Autonomous surveillance in an urban environment
Oliver, John Douglas (2009) Autonomous surveillance in an urban environment. PhD thesis, University of Warwick.
WRAP_THESIS_Oliver_2009.pdf - Requires a PDF viewer such as GSview, Xpdf or Adobe Acrobat Reader
Official URL: http://webcat.warwick.ac.uk/record=b2334499~S15
A number of algorithms have been developed in the past for the purposes of target tracking, these have generally been for simple polygonal environments. However as the technology for autonomous vehicles develops for use in the real world these tracking algorithms need to be tested in larger more realistic environments. This work investigates the use of tracking algorithms to control a team of road based robotic platforms, tracking pedestrian targets in urban environments. The novelty of this work is in the identification of the aspects of the environment that affect target tracking algorithms, and modifying the algorithms to cope with them. Problems such as the frequent stalemates reached as an algorithms movement is limited by the highly restricted movement space or the identification of “short cuts” in which the target can take much shorter routes between positions than the robots. Algorithms are developed that overcome these limitations and they are tested in a simulation that is an accurate representation of a real environment. The algorithms are partly based on existing work and are developed extensively to be suitable for the environment. These algorithms are tested for their ability to maintain visual contact with the target. The scenario is tested with varying numbers of robots, speeds and locations. Three algorithms were developed and tested, one built as an extension of existing target tracking algorithms (Combined Urban Tracker) and another two algorithms developed specifically for this environment (Short Cut Path, and Branch). It is concluded that the Combined Urban Tracker and Short Cut Path algorithms performed comparably with a less than 0:3% difference in performance between the two both averaging roughly 54% effectiveness overall, however the Branch algorithm fared significantly worse averaging only 43% overall. The areas within the environment that give significant problems are large open spaces and areas that are significantly occluded from the road network. This work provides a platform on which further development in this area can be based in order to progress tracking algorithms towards being of practical use.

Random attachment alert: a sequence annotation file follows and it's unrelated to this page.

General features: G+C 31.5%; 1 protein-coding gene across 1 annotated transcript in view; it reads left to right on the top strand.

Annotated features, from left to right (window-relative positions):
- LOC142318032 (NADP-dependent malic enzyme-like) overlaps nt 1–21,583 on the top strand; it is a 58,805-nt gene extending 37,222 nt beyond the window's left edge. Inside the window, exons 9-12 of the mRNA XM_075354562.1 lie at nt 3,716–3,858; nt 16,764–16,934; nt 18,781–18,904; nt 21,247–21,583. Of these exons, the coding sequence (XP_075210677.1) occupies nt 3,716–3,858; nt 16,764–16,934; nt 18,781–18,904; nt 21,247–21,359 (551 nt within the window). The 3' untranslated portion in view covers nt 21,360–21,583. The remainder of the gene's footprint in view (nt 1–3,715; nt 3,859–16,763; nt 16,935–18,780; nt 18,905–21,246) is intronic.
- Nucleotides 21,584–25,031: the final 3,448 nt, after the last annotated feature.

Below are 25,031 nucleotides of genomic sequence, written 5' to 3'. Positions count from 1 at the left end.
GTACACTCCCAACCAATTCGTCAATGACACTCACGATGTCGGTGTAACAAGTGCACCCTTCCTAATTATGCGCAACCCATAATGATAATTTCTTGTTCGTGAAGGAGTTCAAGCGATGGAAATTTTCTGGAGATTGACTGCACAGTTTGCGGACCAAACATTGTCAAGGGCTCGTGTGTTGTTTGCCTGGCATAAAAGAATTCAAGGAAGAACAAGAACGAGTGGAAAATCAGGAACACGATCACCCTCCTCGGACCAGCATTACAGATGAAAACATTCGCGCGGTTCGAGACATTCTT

|Item Type:||Thesis or Dissertation (PhD)|
|Subjects:||T Technology > TK Electrical engineering. Electronics Nuclear engineering|
|Library of Congress Subject Headings (LCSH):||Automatic tracking -- Research, Autonomous robots -- Research, Branch and bound algorithms|
|Institution:||University of Warwick|
|Theses Department:||School of Engineering|
|Supervisor(s)/Advisor:||Young, Ken W. ; Jones, P. (Peter), Dr.|
|Format of File:|
|Extent:||201 leaves : ill., charts|
Actions (login required)